Media putting more emphasis on religion
Our nation enters the 21st century as the most religiously diverse place on earth and, among developed nations, the most religious. In America, religion matters.
If that's true, shouldn't we be seeing more stories about religion in the news media?
According to two recent studies, we are. Both studies indicate that coverage of religion is more comprehensive than it was 10 years ago. But both also tell us that more doesn't necessarily mean better.
One of the studies, conducted by the Center for Media and Public Affairs, examined religion coverage by major news organizations over the past 30 years and found a significant increase in religion stories over the past decade.
This isn't necessarily good news for advocates of more and better religion coverage, however, since the average was still only two stories a week on the network news and in the leading newspapers and newsmagazines. And many of the stories concerned criminal or moral offenses involving religious groups or people.
The other study — this one conducted by the Garrett-Medill Center for Religion and the News Media — analyzed religion coverage in key print and broadcast media outlets during a six-month period beginning in October 1998. The primary finding: stories about “religion, spirituality or values” make up between 11 and 20 percent of all stories.
Again, this doesn't mean that religion is covered well. Religion wasn't the primary focus of most of the stories analyzed. And when religion was discussed, it was often in the context of international conflict.
It's not surprising that conflict and controversy dominate religion stories. After all, that's what makes news. But when religion pops up mostly as a “problem,” the media have failed to convey the full range of religious experience and the convictions relevant to many news stories.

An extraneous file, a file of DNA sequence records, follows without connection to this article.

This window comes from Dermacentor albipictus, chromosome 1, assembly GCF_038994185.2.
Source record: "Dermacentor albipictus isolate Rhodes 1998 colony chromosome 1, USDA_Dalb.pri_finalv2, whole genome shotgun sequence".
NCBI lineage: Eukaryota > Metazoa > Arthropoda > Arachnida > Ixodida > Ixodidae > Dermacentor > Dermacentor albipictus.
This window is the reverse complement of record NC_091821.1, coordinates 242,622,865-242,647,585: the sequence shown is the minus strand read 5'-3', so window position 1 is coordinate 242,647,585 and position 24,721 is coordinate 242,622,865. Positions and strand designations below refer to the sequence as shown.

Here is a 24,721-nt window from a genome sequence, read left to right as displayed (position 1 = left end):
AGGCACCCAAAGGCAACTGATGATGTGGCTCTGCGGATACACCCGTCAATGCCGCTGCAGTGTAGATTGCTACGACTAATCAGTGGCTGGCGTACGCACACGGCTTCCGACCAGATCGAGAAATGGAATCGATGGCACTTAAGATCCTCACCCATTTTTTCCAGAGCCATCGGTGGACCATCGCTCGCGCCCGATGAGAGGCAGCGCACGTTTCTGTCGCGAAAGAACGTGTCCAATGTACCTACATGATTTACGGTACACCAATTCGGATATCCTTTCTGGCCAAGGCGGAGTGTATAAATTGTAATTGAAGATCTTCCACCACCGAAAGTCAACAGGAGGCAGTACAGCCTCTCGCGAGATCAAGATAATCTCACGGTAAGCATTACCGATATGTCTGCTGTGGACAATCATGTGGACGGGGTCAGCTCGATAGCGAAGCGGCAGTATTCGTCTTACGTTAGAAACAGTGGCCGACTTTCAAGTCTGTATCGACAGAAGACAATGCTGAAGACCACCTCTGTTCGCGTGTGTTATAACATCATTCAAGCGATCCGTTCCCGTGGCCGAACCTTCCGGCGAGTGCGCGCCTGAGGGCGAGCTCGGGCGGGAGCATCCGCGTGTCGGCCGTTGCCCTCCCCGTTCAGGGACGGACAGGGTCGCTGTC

Where are the stories that include religious perspectives on economics, the environment, technology, ethical questions or other issues of importance in our society?
Even when religion does get mentioned, these studies find that the news media frequently fail to provide historical or theological context for the story. “Mentioning” religion isn't sufficient. To understand what's going on, the public needs to know what religious people believe or practice and why.
Despite these problems and limitations, however, religion coverage is heading in the right direction. Many newspapers are creating new sections focused on faith and values. Newsmagazines are doing more cover stories on religion. And one network (ABC) now has a full-time religion reporter.
The next challenge is to ensure that religion is reported with depth and context.
For this to happen, news directors and editors will need to re-think how religion is covered. It shouldn't be hard to make a case for this, since almost every major story in our society has a religious subplot.
Journalism educators also must recognize that reporters need to know something about religion in order to do their job. Until reporters are better informed on the subject, the media will continue to miss or distort the religious dimension of news stories.
These studies are right. If news is going to be reported accurately and fairly, religion must be taken seriously by the news media.